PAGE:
Right after the calendar turned to 2019 the diet and weight loss challenges & ads were everywhere. Then, shortly afterwards, identity seemed to be a popular topic.
So, I figured now is a good time to launch a series I've been holding on to for a little while.
First let me disclose that I have held onto a very negative body image since grade school. Seriously. Due to many circumstances that were beyond my control, I was aware very early in life that I did not look like the girls on TV or in magazines. By middle school I had developed a completely negative body image regarding my weight, skin, hair, you name it, I didn’t like it. It took a lot of time and hard work to reach a place where I could say I loved myself and my body, yet there was always an extra 10 pounds or flaw to cover up.
Fast forward to motherhood and boom. I didn't gain too much weight during pregnancy with my eldest and I lost most of it quickly after he was born. But then the cycle of depression, weight gain, negative body image, more depression, more weight gain set in. Once I started taking medication I started eating poorly and in larger quaintly. And while my general mood was stable, my negative body image kept me from exercising or taking better care of myself.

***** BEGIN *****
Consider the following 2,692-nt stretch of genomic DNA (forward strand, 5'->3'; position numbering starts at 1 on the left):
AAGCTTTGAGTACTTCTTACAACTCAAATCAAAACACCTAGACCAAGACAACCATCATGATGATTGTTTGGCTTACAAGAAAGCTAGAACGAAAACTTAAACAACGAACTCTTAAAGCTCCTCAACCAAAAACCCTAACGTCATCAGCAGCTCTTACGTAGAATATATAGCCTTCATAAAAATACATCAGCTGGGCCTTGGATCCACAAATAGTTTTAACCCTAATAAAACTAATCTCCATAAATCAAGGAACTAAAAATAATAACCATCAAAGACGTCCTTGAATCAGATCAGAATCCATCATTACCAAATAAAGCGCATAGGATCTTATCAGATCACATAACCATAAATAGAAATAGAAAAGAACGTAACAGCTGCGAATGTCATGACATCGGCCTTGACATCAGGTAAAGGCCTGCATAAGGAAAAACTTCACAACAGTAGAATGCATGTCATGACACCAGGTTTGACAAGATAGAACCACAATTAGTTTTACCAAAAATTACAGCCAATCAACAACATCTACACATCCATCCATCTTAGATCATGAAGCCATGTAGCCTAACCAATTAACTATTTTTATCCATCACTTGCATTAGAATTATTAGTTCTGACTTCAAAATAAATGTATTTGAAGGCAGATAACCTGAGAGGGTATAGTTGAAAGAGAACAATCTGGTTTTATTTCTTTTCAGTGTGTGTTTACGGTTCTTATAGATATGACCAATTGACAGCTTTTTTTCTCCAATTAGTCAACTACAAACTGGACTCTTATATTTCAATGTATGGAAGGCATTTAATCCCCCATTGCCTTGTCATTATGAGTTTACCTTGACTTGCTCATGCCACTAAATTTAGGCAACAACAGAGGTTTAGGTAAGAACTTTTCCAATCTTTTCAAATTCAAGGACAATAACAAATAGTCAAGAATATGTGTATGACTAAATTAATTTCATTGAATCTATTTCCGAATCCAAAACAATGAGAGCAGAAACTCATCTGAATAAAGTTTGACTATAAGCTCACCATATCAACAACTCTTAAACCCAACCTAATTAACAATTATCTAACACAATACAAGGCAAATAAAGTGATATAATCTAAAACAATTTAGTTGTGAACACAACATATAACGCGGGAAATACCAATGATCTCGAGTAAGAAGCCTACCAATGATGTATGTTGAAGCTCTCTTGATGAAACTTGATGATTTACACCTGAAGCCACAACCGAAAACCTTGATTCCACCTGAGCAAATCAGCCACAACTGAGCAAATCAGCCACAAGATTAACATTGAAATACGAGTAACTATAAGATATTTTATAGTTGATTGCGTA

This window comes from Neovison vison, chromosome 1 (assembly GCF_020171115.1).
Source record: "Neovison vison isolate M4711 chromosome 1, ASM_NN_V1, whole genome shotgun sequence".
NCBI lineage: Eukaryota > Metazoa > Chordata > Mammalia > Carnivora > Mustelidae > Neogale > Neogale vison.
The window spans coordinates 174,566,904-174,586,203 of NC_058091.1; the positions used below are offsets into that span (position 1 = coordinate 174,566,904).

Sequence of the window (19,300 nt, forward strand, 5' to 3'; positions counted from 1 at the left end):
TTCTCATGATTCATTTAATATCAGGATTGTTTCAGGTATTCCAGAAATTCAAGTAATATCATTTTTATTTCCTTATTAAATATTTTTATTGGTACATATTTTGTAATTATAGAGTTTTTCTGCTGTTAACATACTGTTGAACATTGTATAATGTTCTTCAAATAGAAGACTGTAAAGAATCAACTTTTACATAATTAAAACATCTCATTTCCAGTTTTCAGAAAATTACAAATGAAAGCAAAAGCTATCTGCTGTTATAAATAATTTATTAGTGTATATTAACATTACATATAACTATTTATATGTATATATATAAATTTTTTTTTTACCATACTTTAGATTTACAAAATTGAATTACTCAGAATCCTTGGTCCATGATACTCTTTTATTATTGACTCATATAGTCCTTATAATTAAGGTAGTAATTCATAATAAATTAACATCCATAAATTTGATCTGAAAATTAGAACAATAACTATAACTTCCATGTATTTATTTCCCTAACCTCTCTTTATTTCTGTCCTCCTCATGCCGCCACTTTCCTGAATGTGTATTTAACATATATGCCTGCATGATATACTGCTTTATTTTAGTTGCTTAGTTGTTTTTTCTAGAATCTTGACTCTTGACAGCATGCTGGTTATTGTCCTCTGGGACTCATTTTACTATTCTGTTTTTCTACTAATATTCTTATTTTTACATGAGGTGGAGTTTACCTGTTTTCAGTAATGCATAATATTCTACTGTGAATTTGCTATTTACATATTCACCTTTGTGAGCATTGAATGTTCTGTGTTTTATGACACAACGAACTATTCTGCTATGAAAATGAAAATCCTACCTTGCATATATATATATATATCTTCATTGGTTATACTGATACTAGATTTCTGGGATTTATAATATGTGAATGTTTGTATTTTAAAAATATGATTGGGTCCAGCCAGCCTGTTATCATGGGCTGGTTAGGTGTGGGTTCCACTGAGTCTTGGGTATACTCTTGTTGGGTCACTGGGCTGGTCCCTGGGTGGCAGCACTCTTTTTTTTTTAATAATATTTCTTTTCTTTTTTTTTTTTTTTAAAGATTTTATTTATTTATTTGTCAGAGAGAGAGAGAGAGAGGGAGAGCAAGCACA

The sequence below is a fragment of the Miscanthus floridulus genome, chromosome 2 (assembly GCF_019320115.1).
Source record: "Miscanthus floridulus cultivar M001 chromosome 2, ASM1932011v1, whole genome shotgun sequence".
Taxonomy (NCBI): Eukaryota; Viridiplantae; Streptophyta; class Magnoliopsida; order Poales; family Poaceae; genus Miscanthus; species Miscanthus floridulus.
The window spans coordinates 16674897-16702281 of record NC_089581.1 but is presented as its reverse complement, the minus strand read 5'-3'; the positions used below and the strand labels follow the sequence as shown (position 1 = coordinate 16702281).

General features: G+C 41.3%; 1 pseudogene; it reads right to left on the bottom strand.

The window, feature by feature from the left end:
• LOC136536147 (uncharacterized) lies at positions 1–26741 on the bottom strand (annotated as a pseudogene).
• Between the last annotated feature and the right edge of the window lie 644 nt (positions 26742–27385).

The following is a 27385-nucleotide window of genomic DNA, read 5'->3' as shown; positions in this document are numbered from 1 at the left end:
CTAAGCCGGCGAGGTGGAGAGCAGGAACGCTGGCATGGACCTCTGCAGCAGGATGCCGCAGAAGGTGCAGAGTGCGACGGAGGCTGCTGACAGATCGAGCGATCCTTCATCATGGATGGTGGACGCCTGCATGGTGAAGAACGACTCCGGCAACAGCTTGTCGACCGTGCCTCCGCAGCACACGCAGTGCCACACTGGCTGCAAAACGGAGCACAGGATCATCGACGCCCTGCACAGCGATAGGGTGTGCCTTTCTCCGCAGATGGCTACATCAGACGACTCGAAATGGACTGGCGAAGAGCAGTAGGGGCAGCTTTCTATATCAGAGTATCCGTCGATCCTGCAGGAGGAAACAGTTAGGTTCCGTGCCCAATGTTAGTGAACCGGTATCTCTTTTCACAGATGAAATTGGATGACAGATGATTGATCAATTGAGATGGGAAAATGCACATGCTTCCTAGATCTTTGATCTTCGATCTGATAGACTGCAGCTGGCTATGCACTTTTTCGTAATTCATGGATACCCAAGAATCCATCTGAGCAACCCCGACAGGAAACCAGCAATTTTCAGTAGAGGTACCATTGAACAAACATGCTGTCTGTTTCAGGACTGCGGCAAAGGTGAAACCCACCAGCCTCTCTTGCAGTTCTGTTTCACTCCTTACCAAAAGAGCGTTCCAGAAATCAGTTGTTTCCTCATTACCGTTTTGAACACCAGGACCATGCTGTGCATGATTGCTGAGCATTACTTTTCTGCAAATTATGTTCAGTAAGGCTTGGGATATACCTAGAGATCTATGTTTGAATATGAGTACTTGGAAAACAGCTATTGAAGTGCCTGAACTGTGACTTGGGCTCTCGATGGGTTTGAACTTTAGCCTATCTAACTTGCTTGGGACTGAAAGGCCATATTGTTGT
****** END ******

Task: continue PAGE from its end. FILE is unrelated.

I lived in this pattern for the greater part of a decade.
Around my youngest child's first birthday, I sought a new psychiatrist, and began taking new medications. This switch and more precise diagnosis lifted the fog. I was motivated and ready to be healthy. I began eating better, but I still struggled with body image and I attributed it to my complete disdain for exercising. Until a mom's outing opportunity presented itself.
I was invited and attended a pole dance fitness class with a group of local moms. At last I enjoyed getting sweaty and earning sore muscles and was having fun working out. I decided to jump into a membership and began taking more classes. I became determined to get stronger through this amazing method of strength training.
I also unexpectedly met the most incredible welcoming, inclusive and body positive people I have ever met. No one in pole class cares about your size or your stretch marks. In fact, they will cheer you on and encourage you to love your body.
I realized that I had found a key to my own wellness through pole fitness and started to wonder how many others there were like me. Turns out there are plenty. I was added to several social media groups and became friends with women who shared their own journeys towards a positive body image with pole dance and many disclosed their own struggle with postpartum depression and anxiety.